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Non-Hydro Renewables Grew 8.5% & Provided 11.6% of U.S. Electricity in 2019 as Small-Scale Solar Expanded 18.6%

SUN DAY CAMPAIGN: Brief News Update

 EIA’s 2019 YEAR-END REPORT:

 ELECTRICITY FROM NON-HYDRO RENEWABLES INCREASED BY 8.5%, 

PROVIDED 11.6% OF TOTAL U.S. PRODUCTION SOLAR EXPANDED 14.9% – WIND GREW BY 10.1%

 Washington DC – Renewable energy sources (i.e., biomass, geothermal, hydropower, solar, wind) accounted for 18.2% of net domestic electrical generation during 2019, according to a SUN DAY Campaign analysis of just-released data from the U.S. Energy Information Administration (EIA). A year earlier, renewables’ share was 17.5%.

 The latest issue of EIA’s “Electric Power Monthly” (with data through December 31, 2019) reveals that solar and wind both showed continued, strong growth, expanding faster than all other energy sources.

 Solar, including small-scale solar photovoltaic (PV) systems, grew 14.9% compared to 2018 and accounted for almost 2.6% of total electrical output. Small-scale solar (e.g., distributed rooftop systems) – which increased by 18.6% – provided nearly a third (32.7%) of total solar electrical generation. The growth rate of distributed solar was greater than that of any other energy source.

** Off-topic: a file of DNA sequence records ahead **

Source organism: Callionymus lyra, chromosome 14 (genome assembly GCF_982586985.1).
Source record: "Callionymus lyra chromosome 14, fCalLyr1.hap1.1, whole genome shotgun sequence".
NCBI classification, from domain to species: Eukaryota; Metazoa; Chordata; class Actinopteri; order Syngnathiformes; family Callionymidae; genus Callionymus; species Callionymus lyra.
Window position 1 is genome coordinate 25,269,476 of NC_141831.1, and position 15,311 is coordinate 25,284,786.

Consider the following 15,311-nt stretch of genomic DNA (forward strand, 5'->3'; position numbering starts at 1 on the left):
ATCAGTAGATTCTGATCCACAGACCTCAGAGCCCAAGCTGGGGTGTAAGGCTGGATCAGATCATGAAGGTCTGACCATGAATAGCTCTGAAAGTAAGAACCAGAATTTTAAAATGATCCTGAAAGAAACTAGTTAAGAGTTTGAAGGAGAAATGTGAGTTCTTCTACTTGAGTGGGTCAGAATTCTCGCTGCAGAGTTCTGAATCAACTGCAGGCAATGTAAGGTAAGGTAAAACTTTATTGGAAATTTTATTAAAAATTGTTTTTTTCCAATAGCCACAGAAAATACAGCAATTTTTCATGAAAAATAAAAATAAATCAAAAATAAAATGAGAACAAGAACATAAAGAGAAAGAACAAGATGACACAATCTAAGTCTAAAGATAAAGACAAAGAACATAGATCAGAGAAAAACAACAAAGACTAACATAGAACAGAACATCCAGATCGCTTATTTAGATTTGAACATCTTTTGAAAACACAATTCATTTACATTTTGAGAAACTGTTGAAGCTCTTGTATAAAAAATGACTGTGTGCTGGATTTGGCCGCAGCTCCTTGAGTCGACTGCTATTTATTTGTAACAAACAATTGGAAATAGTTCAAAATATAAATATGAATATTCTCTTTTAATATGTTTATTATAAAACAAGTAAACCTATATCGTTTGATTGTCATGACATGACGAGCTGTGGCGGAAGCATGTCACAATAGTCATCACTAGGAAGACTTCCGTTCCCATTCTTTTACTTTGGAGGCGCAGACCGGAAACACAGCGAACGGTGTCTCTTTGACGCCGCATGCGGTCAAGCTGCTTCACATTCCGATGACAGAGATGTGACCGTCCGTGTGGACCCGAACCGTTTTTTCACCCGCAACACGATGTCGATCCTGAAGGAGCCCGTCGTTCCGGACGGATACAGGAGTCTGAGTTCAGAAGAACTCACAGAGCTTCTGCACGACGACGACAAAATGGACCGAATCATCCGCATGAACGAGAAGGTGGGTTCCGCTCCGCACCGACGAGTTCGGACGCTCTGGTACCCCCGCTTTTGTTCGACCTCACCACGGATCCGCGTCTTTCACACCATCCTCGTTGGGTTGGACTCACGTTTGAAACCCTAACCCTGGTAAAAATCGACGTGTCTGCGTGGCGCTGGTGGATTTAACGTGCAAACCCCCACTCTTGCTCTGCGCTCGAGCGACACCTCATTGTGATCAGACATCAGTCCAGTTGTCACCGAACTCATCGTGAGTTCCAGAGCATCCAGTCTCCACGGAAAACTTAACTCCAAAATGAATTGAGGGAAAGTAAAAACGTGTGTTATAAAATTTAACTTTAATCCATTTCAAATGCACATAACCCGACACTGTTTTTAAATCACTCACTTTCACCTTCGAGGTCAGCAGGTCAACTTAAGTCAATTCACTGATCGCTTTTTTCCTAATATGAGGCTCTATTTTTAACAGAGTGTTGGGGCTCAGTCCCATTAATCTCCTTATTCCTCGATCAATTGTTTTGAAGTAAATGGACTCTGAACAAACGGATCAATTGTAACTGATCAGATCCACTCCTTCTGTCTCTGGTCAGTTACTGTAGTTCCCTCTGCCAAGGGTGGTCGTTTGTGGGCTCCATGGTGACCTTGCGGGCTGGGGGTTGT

In addition, U.S. wind-generated electricity increased by 10.1%, accounting for 7.2% of all electricity produced.

 Combined, wind and solar accounted for almost a tenth (9.8%) of U.S. electrical generation through the end of December. In addition, biomass provided a bit more than 1.4% and geothermal contributed almost 0.4% (with the latter reflecting 0.3% growth).

 In total, non-hydro renewable sources (i.e., biomass, geothermal, solar, wind) accounted for 11.6% of total U.S. electrical production during 2019 and grew by 8.5% compared to 2018.

 Notwithstanding a 6.4% decrease in hydropower’s output and a 5.6% drop in that of biomass, electrical generation by the mix of all renewables, including hydropower, was 2.6% higher than a year earlier.

 By comparison, nuclear-generated electricity increased by just 0.3% while that from coal plummeted by 15.7%. However, much of the latter was replaced by natural gas which grew by 7.7%.

 If present trends continue, electrical generation by the mix of renewable energy sources could overtake nuclear power in 2020 and coal in 2021.

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 NOTE: The figures cited above include EIA’s “estimated small-scale solar photovoltaic” which totaled 35,041 thousand megawatt-hours for 2019.

 The latest issue of EIA’s “Electric Power Monthly” was officially released late on February 26, 2020.
For the data cited in this news update, see:

https://www.eia.gov/electricity/monthly/epm_table_grapher.php?t=epmt_es1a

https://www.eia.gov/electricity/monthly/epm_table_grapher.php?t=epmt_es1b

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